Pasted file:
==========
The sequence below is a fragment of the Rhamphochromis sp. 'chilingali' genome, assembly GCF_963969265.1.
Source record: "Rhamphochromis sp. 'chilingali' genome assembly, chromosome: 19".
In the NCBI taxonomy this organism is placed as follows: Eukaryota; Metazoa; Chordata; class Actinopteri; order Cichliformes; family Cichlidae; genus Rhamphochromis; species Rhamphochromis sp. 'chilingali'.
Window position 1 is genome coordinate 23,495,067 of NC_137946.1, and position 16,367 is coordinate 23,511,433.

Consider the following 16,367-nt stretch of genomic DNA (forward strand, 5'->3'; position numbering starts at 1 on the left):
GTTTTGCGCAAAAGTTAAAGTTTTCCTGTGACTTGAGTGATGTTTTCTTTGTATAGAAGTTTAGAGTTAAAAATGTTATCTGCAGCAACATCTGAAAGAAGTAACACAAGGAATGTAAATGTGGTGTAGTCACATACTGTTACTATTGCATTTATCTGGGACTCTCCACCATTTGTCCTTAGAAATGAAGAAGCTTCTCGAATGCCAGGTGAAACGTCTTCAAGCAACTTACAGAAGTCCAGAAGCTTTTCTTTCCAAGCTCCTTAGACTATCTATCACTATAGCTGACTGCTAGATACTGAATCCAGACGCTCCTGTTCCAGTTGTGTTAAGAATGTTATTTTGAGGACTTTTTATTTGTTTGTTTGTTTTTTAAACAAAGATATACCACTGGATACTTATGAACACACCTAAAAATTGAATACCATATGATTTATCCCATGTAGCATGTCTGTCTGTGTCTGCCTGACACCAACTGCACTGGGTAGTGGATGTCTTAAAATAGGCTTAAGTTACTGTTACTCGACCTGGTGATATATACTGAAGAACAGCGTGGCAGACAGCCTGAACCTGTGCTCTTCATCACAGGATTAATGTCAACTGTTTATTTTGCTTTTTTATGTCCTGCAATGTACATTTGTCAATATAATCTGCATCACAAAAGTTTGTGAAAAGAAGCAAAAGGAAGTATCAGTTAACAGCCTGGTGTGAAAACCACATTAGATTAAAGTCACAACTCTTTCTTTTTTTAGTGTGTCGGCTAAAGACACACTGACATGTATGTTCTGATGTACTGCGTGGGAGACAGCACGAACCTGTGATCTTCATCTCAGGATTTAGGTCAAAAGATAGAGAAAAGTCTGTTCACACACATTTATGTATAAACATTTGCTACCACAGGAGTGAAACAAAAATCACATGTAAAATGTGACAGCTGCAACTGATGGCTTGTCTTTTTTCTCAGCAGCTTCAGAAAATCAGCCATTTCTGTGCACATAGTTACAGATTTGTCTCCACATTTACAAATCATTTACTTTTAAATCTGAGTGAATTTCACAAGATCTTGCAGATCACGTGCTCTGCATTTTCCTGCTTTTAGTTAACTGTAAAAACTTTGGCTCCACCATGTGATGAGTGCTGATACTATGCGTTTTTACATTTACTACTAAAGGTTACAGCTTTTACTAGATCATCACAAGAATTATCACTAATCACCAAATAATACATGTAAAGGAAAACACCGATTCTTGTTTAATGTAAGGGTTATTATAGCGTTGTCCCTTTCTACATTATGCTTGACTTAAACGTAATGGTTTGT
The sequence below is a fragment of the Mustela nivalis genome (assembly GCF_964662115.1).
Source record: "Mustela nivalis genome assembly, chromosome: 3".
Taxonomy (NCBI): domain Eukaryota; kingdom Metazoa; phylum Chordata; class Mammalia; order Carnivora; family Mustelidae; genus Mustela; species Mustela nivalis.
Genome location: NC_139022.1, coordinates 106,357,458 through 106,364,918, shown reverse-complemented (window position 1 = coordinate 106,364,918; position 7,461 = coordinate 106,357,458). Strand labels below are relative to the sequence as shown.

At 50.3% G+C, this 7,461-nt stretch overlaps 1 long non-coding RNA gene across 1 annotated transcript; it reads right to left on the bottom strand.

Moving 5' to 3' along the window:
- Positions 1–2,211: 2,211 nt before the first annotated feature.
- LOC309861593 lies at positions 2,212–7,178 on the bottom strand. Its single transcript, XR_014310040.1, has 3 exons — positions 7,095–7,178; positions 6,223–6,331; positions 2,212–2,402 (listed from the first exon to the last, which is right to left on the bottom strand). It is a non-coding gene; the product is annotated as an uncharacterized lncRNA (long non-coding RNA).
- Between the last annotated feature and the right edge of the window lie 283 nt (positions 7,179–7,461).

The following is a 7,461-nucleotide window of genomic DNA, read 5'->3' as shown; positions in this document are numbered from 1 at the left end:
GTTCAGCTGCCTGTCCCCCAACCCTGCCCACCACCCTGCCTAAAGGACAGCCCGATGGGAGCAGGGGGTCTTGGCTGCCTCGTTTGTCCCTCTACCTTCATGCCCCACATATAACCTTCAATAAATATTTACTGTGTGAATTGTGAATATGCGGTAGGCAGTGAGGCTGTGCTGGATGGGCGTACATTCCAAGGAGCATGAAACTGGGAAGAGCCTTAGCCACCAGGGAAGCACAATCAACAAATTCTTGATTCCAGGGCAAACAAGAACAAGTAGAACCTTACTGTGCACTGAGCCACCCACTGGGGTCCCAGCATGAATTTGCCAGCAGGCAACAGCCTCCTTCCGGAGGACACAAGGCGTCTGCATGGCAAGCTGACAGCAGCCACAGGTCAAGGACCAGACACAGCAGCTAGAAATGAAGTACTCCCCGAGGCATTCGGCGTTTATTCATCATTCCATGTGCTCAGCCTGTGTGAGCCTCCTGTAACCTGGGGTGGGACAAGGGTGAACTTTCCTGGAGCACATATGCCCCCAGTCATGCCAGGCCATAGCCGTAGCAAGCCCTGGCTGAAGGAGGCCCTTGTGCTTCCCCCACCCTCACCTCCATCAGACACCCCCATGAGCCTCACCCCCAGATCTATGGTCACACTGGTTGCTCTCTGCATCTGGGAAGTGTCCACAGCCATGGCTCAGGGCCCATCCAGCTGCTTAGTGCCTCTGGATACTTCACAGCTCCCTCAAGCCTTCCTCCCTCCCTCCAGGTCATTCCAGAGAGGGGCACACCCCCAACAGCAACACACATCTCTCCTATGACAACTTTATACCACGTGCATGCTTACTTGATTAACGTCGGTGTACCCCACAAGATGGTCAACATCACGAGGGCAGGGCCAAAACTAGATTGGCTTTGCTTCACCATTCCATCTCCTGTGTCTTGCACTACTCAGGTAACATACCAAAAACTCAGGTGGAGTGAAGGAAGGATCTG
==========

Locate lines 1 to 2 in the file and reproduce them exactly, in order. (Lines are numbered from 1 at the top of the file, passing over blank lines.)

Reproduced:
The sequence below is a fragment of the Rhamphochromis sp. 'chilingali' genome, assembly GCF_963969265.1.
Source record: "Rhamphochromis sp. 'chilingali' genome assembly, chromosome: 19".